Be devoted to one another in love. Honor one another above yourselves. Romans 12:10
The National Association for Stock Car Auto Racing (NASCAR) has one of the most loyal and rabid fan bases, who are easily influenced by the sport’s intoxicating affect. Though not a fan, I am amazed by those who are enamored by its entertaining allure. An innovative ministry leader in this industry spoke to me, and she educated me on how she builds relationships at raceway sporting events, earning the right to share the gospel in the process. What a creative way to go to the people and get to know them, so they might come to know Jesus.
A blogger named Amy Martin describes the process of how NASCAR leaders have built their fan base:
Access leads to connection. (Fans are able to sign the actual racetrack.)
Connection leads to relationships. (At all ages.)
Relationships lead to affinity. (You can’t fake this affinity.)
Affinity leads to influence. (There’s a reason so many brands are attracted to NASCAR.)
Influence leads to conversion. (These fans would likely buy anything this driver is selling.)*
*( p. 48, How to Win Friends and Influence People in the Digital Age by Dale Carnegie and Associates.)
As we learn how to love like Jesus and enjoy access with Him, we can apply this process of influencing others with our everyday relationships and with new friends we would like to meet. I’ve taken the NASCAR process to develop raving fans and applied it to growing relationships.
Access Leads to Connection
Similar to a NASCAR fan inviting an acquaintance to a race for the first time, perhaps you invite someone you would like to know better to an experience you both would enjoy: a sporting event, training seminar, men or women’s conference, a concert, church, golf, tennis, hiking or a business opportunity. Be willing and generous to invest time and money to grow relational equity. When you give people access to your life, interests and relationships you grow understanding and trust.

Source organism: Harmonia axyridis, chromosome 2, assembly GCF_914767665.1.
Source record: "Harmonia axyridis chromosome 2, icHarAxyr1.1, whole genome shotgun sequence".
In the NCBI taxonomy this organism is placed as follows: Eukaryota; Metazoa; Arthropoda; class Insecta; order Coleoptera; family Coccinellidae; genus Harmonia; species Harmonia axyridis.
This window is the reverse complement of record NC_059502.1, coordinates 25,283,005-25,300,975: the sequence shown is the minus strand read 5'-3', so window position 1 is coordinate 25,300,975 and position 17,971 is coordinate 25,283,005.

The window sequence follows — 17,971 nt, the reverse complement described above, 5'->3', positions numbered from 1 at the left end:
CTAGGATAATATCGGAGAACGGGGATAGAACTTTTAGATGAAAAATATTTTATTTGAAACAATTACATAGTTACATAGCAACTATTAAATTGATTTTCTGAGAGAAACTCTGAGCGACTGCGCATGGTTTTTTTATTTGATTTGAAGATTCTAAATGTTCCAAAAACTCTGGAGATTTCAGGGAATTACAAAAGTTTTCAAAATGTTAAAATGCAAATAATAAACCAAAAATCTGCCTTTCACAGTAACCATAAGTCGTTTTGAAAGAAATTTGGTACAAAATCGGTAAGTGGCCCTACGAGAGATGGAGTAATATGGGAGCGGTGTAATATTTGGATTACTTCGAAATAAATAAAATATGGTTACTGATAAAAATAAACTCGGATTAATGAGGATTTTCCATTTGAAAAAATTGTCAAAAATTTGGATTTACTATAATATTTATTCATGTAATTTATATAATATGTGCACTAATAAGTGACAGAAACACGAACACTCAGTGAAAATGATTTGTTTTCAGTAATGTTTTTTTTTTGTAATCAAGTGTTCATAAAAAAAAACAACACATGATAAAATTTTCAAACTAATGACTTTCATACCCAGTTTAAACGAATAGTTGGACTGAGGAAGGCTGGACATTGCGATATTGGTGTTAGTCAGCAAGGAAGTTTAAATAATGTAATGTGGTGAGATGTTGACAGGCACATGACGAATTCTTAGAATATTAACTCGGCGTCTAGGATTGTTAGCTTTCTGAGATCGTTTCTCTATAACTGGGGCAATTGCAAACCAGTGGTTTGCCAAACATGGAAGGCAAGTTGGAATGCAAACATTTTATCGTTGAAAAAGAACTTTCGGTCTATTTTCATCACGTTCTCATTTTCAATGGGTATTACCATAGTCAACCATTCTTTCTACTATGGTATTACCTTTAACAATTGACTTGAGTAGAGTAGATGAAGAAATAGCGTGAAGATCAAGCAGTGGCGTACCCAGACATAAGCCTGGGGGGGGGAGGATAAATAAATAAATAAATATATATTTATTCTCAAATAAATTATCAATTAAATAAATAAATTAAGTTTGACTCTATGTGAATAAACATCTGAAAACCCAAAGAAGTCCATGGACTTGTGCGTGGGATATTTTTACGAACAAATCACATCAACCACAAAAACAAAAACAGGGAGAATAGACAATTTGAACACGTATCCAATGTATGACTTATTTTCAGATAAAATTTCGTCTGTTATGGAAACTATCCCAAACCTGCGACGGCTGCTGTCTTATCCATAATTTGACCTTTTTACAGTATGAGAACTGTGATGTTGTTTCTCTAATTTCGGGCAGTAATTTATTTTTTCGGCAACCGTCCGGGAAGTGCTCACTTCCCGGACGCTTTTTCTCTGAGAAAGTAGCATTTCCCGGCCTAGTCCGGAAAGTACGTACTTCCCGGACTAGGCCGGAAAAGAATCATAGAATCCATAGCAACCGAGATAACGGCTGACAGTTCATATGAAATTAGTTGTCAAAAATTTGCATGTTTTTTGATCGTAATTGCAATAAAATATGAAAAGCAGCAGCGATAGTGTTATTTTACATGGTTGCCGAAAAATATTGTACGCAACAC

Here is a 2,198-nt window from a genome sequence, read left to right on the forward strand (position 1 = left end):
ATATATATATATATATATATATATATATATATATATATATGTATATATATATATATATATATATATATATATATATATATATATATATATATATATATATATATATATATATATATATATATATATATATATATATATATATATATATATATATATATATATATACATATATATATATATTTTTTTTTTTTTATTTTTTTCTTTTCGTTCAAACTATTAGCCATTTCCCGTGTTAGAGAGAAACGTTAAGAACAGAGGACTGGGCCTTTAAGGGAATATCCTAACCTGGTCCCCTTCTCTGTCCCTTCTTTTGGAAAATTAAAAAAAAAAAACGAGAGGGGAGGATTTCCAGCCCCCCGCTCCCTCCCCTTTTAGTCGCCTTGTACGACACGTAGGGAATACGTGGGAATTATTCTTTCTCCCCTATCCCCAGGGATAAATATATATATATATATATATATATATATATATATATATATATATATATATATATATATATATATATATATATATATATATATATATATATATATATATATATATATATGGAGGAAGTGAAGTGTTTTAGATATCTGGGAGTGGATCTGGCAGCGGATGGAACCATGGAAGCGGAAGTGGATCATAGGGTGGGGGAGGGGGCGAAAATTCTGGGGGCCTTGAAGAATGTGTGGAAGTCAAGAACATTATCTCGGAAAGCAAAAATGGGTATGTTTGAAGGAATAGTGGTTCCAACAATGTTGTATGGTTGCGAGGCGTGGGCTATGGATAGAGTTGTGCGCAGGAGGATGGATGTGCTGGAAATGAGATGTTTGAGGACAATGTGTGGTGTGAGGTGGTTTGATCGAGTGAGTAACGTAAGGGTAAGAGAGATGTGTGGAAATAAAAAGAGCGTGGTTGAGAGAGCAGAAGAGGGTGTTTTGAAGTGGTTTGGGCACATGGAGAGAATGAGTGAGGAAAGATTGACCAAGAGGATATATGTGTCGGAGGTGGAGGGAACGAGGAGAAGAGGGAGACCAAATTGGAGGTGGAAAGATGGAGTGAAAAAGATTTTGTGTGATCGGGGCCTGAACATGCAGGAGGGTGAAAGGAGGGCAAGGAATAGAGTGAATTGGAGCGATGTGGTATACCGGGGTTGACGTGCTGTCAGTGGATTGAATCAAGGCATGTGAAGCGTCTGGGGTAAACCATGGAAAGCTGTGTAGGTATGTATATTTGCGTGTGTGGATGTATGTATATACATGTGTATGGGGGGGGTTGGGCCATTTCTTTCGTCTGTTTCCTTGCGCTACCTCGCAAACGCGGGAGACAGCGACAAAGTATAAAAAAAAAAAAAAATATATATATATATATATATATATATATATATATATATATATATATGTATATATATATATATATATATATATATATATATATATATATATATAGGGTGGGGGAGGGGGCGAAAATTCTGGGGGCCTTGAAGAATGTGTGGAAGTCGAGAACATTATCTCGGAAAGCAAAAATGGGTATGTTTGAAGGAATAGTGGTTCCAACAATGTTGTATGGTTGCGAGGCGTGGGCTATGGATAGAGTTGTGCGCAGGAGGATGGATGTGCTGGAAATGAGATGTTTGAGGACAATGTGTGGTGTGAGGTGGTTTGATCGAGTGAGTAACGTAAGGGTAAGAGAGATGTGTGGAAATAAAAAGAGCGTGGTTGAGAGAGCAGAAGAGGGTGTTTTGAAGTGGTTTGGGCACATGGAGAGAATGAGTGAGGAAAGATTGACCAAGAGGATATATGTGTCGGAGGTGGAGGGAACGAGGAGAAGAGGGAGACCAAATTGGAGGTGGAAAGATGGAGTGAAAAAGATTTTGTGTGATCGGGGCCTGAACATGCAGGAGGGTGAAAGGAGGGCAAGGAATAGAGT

Several years ago I hoped to meet a leader who led a family foundation. We had a mutual friend who agreed to set up a meeting for us to get to know one another. Fortunately, another friend, Gary, who I worked with at the time had served our new acquaintance’s father several years before at a mountain resort. This common experience solidified our connection.
Connection Leads to Relationships
The leader of the family foundation, I’ll call him Scott, asked thoughtful questions that revealed his interest in our best practices certification for non-profits and a willingness to personally engage in our year long program. Over the next 12 months we were able to build a relationship during our monthly shared experience of teaching, training and coaching. Growing a relationship takes intentionality.
Relationships, like a tender seedling, require attention and care. Each person must water with time and cultivate with understanding. Over time the relationship takes root and eventually bears fruit. Which leads us to the next progression in gaining influence: relationships lead to affinity.
Relationships Lead to Affinity
What exactly is affinity? Sympathy marked by community of interest: She has an affinity to him because of their common musical interests (Webster’s Dictionary). Dedication to a common interest increases the likelihood for two people to grow closer to one another by getting to know each other. An excuse to hang out together over a worthwhile project grows affinity.